CRUMP: And is that evidence of pressure?

BADON: That is evidence of severe pressure on the face. Large areas of scraping abrasions on the face in particular, left side of the face, which is evidence of his face being rubbed severely against the ground.

CRUMP: Thank you.

ANTONIO ROMANUCCI, FLOYD FAMILY LEGAL CO-COUNSEL: What Dr. Badon said is also very important for the prior question of the criminal charges. Because what was happening on that video is extremely important because when the brave young man that you're going to hear from tomorrow was trying to attempt life-saving statements to the police officers or when George Floyd was calling out that he can't breathe or for his mother, you could see at least from one of the angles, the first angle that was released, that officer Chauvin was readjusting his knee in order to further compress that tight area of the neck.

That is an expression of knowledge. That taunt of readjusting his knee in order to further compress the airway and hold him down with that sustained pressure is evidence of criminal conduct.

UNIDENTIFIED FEMALE: Liz Navratil from the "Star Tribune " asks the doctors if you're autopsy found any evidence of the heart disease or other underlying conditions?

CRUMP: Dr. Wilson.

WILSON: As I've mentioned previously, certain parts of the organs have been retained by the original pathologist. In the sections that we have and in the specimens that we examined there is no significant underlying disease of the heart. The sections of the vessels that we examined were clear of atherosclerosis. The sections that have been retained, we will examine once they can be made available to us.

UNIDENTIFIED MALE: Thank you for clarifying that.

BADON: I'd just like to add on, in my coronavirus susceptible age group, that I wish I had the same coronary arteries that Mr. Floyd had, that we saw at the autopsy.

CRUMP: Thank you for putting that in context for us, Dr. Badon.

UNIDENTIFIED FEMALE: Yamiche at PBS News Hour asks, can the doctors determine at this time how long it took Mr. Floyd to die?

BADON: I counted the video, from the time the video started which was a few seconds, apparently, after Mr. Floyd was pushed on the ground, and the knee put on the neck, it counts about three minutes and 50 seconds between the time he's on the ground and the time he becomes motionless.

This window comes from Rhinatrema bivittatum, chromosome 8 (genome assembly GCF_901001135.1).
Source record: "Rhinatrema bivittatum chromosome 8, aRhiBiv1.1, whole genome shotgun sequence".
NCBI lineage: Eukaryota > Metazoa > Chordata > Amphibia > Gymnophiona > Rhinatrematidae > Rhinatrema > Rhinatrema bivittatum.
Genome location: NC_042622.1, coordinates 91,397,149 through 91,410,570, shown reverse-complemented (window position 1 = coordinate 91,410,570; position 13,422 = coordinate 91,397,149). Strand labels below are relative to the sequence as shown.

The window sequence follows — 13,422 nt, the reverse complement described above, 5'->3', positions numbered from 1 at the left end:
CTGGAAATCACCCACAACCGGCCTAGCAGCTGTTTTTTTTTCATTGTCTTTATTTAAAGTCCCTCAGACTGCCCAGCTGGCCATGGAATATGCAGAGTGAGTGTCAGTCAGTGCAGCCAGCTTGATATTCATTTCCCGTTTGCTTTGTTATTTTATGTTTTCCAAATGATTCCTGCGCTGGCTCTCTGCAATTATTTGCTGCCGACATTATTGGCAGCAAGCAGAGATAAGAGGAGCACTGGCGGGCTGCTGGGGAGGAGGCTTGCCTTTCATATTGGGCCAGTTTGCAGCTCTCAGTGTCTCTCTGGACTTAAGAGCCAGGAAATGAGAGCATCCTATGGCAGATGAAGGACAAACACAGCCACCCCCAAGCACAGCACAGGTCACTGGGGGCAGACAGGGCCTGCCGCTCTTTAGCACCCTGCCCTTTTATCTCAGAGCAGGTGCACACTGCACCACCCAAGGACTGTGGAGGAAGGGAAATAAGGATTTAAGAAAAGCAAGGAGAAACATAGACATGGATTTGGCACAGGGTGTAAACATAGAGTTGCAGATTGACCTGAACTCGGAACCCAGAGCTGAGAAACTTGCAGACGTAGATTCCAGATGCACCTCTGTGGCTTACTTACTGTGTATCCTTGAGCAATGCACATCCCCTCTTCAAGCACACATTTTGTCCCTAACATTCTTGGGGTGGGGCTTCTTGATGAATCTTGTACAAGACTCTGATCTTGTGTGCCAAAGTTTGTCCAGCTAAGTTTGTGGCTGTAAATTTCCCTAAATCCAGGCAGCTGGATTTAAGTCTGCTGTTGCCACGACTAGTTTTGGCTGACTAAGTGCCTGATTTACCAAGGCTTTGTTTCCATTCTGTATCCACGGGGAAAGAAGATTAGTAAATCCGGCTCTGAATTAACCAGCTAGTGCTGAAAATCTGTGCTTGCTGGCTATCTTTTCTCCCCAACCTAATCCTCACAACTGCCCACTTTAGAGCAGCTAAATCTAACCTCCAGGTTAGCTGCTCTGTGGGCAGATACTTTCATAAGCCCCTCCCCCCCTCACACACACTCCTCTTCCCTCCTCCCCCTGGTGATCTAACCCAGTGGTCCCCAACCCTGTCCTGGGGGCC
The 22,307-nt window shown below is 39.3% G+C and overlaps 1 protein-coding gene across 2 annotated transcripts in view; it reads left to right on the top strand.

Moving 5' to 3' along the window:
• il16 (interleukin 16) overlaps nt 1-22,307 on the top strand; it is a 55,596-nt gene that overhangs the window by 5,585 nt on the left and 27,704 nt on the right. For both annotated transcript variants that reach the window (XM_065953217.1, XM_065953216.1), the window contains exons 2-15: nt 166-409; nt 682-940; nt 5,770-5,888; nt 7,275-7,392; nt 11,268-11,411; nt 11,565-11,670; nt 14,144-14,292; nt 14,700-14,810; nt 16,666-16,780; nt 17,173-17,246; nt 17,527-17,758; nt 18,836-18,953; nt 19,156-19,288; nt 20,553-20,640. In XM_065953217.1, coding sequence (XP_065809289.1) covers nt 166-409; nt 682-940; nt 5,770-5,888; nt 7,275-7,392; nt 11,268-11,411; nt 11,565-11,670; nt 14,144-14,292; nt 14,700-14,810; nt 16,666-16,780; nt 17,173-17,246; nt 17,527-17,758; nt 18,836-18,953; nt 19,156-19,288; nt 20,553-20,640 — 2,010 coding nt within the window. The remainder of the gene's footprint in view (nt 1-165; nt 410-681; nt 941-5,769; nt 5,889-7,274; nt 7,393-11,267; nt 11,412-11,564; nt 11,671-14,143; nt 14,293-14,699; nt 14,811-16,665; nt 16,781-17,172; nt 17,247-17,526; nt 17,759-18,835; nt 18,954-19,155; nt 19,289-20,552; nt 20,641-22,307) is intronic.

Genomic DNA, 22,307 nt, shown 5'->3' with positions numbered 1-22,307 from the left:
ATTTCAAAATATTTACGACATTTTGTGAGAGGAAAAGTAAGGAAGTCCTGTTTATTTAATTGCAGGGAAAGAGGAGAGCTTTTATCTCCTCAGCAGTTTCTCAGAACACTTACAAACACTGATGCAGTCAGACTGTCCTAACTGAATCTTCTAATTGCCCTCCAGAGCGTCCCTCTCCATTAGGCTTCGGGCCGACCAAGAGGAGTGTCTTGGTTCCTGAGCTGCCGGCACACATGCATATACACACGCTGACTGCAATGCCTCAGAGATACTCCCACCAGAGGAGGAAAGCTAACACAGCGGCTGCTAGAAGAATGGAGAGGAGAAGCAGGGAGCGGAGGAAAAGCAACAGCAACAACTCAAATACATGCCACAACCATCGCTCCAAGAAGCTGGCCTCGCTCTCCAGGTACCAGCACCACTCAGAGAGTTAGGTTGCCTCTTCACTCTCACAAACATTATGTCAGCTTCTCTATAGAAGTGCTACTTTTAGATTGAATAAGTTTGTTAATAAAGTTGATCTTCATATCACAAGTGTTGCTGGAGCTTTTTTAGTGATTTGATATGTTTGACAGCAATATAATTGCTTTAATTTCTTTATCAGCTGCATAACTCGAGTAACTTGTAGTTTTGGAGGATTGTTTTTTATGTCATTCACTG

At a time when passes by, the civilians who were watching and photographing, yelled out that he was dying, that he was lifeless, that he should be permitted to get up, that he's dying, that he's going to be dead, from the moment, three minutes and plus seconds, he was motionless.

He had no evidence of breathing, of struggling, and remained that way for another four or five minutes, with a knee on his neck, until the EMS people arrived and found he had no pulse. He had a cardiac arrest, they tried CPR. They tried shock to the heart, nothing worked, and he did not recover. In my opinion he was dead after about four or five minutes. He was

pronounced dead sometime later, when he gets to a hospital, a person's alive in this country until a proper physician, usually a physician, pronounces him dead. But he appears to be dead before the EMT people get there, certainly.

CRUMB: And it's important to note, the two EMT -- I'm sorry, it's important to note that the two EMT members, once they got to the scene, they had LUCAS device working on an unresponsive, pulseless male. They concluded in the ambulance, they performed pulse checks several times, finding none, and delivered one shock by their monitor.

The patient's condition did not change. He remained unresponsive and pulseless. And that's why I said the ambulance that we see arrive on the scene was George Wilson's hearse -- I'm sorry, the ambulance that we see arrive on the scene was George Floyd's hearse.

UNIDENTIFIED FEMALE: Question from Andrew Tangel from "The Wall Street Journal." Do the medical examiners' results differ in professional opinion from the county medical examiner or is that information you don't have yet?

WILSON: At this time, we have not had the opportunity to review the actual preliminary report from the medical examiner who performed the autopsy. We have seen accounts from the complaint, and based on that, yes, our findings do differ.

Some of the information I read from that complaint states that there was no evidence of traumatic asphyxia. This is the point in which we do disagree, that there is evidence in this case of mechanical or traumatic asphyxia.

CRUMB: Thank you, Dr. Wilson, for explaining that. Next question.

OK. If you could speak louder with the questions.

How many more?

OK. So, we've got five minutes left.

UNIDENTIFIED FEMALE: There are no further questions.

CRUMB: OK. Thank you all. We will continue to keep you informed as we continue to move forward to getting justice for George Floyd. Thank you, and God bless, and let's remember to take a breath, America, let's take a breath for George. Let's take a breath for peace. Let's take a breath for justice. And let's take a breath to heal our country. Thank you.